Planning, saving, and preparing for retirement is complex and a key factor in that complexity is the inherent uncertainty regarding how long one's retirement will last.
The TIAA Institute and GFLEC coined the term "longevity literacy"—an understanding of how long people tend to live in retirement—in a January 2023 report. That report used a single question in the 2022 P-Fin Index survey to gauge longevity literacy levels among U.S. adults. This report expands upon that initial research using three new questions that were added to the 2023 P-Fin Index survey. Each new question measures a different aspect of life expectancy among 65-year-olds.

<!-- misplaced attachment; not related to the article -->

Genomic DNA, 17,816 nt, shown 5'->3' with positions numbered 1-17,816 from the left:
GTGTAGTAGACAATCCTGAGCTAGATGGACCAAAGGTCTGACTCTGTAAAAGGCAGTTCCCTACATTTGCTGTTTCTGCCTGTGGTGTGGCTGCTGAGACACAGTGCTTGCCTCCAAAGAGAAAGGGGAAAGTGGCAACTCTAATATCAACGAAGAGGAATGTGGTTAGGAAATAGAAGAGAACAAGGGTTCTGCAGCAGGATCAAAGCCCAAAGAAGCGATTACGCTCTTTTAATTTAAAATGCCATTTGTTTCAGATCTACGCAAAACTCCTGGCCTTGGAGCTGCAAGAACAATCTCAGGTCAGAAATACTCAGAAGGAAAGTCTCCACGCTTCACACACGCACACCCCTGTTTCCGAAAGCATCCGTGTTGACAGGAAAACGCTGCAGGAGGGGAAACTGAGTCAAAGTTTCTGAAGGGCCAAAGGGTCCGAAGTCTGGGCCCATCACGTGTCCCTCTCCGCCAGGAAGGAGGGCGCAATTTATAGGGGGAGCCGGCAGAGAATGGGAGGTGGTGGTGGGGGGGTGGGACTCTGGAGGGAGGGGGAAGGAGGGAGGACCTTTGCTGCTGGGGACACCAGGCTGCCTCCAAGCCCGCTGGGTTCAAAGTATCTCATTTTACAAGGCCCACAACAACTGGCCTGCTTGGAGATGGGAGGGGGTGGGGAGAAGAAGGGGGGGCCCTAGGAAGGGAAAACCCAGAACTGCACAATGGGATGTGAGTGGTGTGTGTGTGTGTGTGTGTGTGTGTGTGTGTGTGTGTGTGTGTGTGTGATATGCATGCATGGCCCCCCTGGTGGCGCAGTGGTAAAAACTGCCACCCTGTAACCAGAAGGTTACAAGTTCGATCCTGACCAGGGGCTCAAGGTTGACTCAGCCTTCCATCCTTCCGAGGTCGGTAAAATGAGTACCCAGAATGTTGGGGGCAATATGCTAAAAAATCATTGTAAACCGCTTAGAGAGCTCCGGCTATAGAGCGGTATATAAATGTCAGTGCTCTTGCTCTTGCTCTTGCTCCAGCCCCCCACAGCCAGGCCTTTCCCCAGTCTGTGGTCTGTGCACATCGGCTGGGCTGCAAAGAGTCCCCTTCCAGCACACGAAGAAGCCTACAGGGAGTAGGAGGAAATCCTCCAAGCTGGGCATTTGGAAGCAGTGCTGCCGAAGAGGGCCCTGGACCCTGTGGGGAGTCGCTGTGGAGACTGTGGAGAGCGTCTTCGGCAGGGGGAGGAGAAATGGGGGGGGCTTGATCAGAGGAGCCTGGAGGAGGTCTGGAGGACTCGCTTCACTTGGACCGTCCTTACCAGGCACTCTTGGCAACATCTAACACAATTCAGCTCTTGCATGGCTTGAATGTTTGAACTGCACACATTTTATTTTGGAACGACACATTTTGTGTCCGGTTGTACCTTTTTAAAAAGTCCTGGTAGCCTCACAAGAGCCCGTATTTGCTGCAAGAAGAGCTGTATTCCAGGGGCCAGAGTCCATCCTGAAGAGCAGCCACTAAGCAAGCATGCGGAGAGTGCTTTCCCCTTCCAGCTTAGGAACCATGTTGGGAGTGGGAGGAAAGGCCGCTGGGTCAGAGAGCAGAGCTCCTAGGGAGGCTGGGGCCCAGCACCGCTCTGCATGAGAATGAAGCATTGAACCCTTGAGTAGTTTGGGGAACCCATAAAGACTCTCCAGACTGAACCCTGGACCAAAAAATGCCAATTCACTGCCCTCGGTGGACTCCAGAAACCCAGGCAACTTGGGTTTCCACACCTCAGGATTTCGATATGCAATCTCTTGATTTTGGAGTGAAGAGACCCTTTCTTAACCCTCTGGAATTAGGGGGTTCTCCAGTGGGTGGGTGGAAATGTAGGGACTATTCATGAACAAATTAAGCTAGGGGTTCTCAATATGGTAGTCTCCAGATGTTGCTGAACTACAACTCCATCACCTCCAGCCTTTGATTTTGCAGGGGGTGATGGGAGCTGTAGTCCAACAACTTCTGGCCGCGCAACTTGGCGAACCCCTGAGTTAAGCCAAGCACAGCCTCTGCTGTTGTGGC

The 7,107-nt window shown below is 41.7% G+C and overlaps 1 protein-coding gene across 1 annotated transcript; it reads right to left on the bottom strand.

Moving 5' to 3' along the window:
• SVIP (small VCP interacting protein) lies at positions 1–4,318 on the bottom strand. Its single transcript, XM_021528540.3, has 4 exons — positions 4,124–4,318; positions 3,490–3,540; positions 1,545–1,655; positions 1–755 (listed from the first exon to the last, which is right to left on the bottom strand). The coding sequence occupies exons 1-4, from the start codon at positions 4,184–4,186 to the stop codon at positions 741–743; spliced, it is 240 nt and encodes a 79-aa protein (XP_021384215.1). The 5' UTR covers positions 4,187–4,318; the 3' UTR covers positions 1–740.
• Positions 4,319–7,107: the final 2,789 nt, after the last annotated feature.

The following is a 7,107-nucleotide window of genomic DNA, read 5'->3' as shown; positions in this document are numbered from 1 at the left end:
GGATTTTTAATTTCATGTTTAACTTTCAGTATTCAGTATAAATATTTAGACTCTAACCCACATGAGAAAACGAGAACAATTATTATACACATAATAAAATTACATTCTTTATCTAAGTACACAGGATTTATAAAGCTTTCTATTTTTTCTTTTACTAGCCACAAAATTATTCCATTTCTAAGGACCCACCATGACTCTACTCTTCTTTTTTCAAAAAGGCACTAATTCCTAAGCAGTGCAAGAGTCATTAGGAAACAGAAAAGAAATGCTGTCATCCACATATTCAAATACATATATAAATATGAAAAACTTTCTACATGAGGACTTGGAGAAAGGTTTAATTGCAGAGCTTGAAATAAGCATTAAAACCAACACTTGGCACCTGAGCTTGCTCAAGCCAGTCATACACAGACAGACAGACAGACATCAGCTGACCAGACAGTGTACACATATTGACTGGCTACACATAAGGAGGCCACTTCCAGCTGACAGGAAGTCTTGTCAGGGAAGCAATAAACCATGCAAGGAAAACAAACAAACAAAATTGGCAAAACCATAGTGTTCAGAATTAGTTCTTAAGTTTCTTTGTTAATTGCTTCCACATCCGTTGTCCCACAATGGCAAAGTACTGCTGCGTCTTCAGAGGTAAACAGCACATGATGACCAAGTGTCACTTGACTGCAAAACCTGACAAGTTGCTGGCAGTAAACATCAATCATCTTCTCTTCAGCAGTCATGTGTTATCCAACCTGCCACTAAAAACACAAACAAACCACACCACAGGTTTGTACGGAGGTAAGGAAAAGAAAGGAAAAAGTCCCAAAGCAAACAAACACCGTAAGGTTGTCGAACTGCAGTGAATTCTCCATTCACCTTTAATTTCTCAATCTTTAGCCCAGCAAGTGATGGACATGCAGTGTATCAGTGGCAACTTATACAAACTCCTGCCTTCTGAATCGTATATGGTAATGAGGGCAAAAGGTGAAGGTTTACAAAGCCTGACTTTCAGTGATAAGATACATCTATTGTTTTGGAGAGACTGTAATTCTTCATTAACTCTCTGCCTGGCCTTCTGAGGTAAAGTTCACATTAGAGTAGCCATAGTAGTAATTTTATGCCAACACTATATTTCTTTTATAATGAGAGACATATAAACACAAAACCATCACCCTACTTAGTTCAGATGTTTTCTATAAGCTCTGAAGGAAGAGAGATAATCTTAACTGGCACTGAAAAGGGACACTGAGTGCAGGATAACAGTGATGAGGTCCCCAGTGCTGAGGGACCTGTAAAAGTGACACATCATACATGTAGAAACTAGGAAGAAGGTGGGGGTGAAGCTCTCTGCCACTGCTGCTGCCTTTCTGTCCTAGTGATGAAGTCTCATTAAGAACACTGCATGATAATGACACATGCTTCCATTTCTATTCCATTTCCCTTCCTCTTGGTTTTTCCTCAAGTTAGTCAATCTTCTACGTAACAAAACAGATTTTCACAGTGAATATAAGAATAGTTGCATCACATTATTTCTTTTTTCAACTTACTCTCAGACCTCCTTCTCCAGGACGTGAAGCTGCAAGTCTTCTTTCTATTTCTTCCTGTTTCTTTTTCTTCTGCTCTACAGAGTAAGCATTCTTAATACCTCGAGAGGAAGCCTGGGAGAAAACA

- 12% of U.S. adults have strong longevity literacy— they demonstrate an understanding of how long 65-year-olds live on average, as well as their likelihood of living to an advanced age and the likelihood of dying relatively early.
- 31% of U.S. adults have weak longevity literacy—they demonstrate a complete lack of understanding of the distribution of life expectancy at age 65.
- Workers with strong longevity literacy tend to be more confident they will have enough money to live comfortably throughout retirement.
- Retirees with strong longevity literacy are more likely to report that their current lifestyle meets or exceeds their pre-retirement expectations.
- Poor longevity literacy cannot be improved by simply providing individuals with information—terminology is an obstacle.